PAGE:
Sudden infant death syndrome (SIDS)

The sudden death of an infant under 1 year of age, which remains unexplained after a thorough case investigation, including performance of a complete autopsy, examination of the death scene, and a review of the clinical history.


  • Peak incidence: 2–6 months, in rare cases, during the first days of life
  • Sex: Male> Female


Aetiology is currently unknown. Indeed, the identification of a specific aetiology/acute process in an infant as a cause of death is sufficient to eliminate the diagnosis of SIDS. Evidence suggests that it is caused by a combination of both extrinsic and intrinsic factors, which ultimately lead to acute or chronic hypoxia. Over 90% of cases of SIDS occur during sleep.

Extrinsic factors (triggers)
  • Sleeping in the prone position
  • Exposure to nicotine during pregnancy and after birth (including 2nd-hand smoking)
  • Overheating
  • Unsafe sleeping environment or CO2 rebreathing: e.g., a shared blanket, stuffed animals in the crib (because of the grasping reflex, newborns tend to drag items to their faces)
  • Many more correlations: SIDS in siblings, babies born prematurely, young mothers (< 16 years), low socioeconomic status, etc
Intrinsic factors
  • Brainstem disorder that includes morphologic/biochemical abnormalities of serotonin (known as 5-hydroxytryptamine or 5-HT), which impacts the respiratory drive, the ability to wake up, blood pressure, upper respiratory reflexes and body temperature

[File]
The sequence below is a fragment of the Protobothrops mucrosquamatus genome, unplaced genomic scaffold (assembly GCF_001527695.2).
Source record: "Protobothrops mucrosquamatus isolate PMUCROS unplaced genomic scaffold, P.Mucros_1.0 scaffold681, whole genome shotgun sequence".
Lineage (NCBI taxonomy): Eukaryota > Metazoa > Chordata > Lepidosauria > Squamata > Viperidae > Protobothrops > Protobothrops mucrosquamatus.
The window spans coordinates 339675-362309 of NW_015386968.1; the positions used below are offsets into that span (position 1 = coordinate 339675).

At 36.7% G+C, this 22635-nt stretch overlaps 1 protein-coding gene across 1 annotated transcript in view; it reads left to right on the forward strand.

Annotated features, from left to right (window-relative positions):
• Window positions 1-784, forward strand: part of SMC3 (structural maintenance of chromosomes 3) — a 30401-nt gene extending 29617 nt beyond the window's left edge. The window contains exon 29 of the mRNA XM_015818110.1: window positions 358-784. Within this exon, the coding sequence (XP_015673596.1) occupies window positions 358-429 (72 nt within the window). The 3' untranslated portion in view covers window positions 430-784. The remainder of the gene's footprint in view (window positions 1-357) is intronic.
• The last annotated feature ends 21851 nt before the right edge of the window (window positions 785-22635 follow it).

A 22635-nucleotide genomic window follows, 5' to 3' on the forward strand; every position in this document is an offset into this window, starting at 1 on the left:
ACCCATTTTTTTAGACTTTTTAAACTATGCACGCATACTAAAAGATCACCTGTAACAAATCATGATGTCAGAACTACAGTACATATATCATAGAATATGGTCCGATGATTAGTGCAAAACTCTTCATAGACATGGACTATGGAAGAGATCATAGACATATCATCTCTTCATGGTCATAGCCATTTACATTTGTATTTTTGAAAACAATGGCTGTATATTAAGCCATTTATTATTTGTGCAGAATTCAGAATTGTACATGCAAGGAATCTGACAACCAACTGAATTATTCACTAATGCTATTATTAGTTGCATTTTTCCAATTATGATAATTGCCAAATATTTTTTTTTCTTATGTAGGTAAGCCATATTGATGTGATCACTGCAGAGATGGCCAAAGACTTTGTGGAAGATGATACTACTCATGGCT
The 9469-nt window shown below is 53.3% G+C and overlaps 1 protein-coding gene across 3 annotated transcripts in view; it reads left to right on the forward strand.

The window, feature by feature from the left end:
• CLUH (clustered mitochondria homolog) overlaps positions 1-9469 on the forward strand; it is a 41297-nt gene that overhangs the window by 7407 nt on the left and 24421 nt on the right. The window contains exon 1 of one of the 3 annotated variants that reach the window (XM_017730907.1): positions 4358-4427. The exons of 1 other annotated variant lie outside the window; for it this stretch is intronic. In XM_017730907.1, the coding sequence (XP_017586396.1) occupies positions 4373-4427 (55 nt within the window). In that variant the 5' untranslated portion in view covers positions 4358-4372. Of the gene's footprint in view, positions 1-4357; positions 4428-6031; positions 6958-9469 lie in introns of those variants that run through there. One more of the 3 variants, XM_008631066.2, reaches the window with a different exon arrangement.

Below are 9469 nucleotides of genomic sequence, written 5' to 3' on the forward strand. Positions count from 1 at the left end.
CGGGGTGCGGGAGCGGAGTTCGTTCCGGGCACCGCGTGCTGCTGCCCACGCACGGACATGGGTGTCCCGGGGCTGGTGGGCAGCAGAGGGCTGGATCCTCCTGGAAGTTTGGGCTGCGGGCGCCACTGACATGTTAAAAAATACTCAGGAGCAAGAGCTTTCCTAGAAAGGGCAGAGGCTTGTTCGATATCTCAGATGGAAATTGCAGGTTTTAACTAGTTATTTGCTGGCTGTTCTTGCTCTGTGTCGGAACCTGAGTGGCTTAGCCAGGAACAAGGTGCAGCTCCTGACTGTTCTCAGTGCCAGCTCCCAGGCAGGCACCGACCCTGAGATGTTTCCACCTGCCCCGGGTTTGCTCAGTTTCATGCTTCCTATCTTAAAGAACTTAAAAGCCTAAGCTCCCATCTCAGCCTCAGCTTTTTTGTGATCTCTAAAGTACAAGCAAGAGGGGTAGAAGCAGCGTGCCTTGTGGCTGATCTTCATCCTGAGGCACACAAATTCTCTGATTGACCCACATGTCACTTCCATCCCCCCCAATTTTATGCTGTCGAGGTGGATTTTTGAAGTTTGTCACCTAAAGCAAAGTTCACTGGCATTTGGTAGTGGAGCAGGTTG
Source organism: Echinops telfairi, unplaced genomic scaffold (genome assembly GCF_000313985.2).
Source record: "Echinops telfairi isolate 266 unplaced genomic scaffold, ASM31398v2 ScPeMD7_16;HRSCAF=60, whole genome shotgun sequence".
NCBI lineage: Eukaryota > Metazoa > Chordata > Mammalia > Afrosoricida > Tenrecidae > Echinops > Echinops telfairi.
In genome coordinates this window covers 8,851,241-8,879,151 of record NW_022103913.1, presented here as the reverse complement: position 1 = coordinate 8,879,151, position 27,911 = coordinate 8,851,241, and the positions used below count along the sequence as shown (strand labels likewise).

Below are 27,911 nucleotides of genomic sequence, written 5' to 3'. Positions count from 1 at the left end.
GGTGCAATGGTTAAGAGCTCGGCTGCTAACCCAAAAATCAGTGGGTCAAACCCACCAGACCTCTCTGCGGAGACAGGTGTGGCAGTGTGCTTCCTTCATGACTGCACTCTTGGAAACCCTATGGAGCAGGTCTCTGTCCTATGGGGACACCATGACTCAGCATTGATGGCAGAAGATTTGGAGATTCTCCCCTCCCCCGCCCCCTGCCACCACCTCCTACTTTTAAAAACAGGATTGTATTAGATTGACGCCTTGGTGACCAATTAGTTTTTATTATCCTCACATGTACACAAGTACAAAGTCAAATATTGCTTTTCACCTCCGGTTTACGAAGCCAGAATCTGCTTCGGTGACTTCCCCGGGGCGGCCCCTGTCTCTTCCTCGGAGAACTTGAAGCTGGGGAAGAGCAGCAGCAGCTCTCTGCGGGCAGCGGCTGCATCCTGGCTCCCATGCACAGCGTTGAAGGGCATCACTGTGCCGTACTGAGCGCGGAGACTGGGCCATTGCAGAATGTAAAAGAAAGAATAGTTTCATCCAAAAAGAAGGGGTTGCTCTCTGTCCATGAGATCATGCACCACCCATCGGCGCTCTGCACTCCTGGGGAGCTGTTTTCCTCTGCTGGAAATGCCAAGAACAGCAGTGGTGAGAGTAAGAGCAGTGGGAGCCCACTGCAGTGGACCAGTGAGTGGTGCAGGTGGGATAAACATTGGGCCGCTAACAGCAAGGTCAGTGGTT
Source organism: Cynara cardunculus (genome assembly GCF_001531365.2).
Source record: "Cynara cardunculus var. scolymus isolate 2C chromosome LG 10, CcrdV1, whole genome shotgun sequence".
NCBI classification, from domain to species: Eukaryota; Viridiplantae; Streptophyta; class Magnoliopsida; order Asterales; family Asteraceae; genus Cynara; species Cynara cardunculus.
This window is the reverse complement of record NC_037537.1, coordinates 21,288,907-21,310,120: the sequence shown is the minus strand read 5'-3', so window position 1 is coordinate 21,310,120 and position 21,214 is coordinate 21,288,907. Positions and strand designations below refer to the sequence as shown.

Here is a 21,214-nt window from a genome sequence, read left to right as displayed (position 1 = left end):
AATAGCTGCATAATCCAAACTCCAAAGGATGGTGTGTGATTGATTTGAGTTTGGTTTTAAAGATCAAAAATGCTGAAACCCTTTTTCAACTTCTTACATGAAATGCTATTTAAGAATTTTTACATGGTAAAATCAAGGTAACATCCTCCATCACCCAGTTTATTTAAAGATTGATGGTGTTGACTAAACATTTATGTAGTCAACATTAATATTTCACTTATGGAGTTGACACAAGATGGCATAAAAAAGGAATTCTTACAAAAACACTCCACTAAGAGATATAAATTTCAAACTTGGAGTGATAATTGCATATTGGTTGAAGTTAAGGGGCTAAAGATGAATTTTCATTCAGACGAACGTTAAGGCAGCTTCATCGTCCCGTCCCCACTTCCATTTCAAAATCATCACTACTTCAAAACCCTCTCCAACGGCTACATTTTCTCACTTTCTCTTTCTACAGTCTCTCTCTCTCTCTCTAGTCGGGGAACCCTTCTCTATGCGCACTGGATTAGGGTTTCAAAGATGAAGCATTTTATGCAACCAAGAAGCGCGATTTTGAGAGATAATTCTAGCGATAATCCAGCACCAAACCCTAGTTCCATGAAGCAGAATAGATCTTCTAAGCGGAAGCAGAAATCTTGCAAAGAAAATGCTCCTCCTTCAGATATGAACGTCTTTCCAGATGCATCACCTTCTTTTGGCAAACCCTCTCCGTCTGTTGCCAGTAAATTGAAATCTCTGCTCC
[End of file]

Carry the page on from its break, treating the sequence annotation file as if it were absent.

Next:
• Mutations in genes encoding for Na+ or K+ channels linked to long QT syndrome have been reported in 5% to 29% of SIDS victims. Although this percentage is significantly higher than that observed in the general population, dysrhythmias appear to account for only 5% to 10% of deaths from SIDS

Differential diagnosis

SIDS is a diagnosis of exclusion. If there is an unexplained death of an apparently healthy infant, an autopsy is required by law to rule out other causes of death.
  • Congenital anomalies that could lead to infant death (e.g., cardiac anomalies)
  • Intentional suffocation; evidence of battered child syndrome


  • Avoidance of antenatal and postnatal smoke exposure
  • The infant should be placed to sleep in the supine position
  • Safe sleep environment: firm mattress; no pillows, blankets, stuffed animals, or bumper pads in the crib
  • In the first 6 months, co-sleeping in the same room without bed-sharing
  • Breastfeeding should be encouraged during the first 6 months of life
  • Putting the baby in a prone position during playtime helps to strengthen neck muscles. If the baby then rolls onto the belly while sleeping, the baby will then be more likely to place his or her head in a safe position (that does not obstruct the airway)
  • Immunization in line with the official schedule
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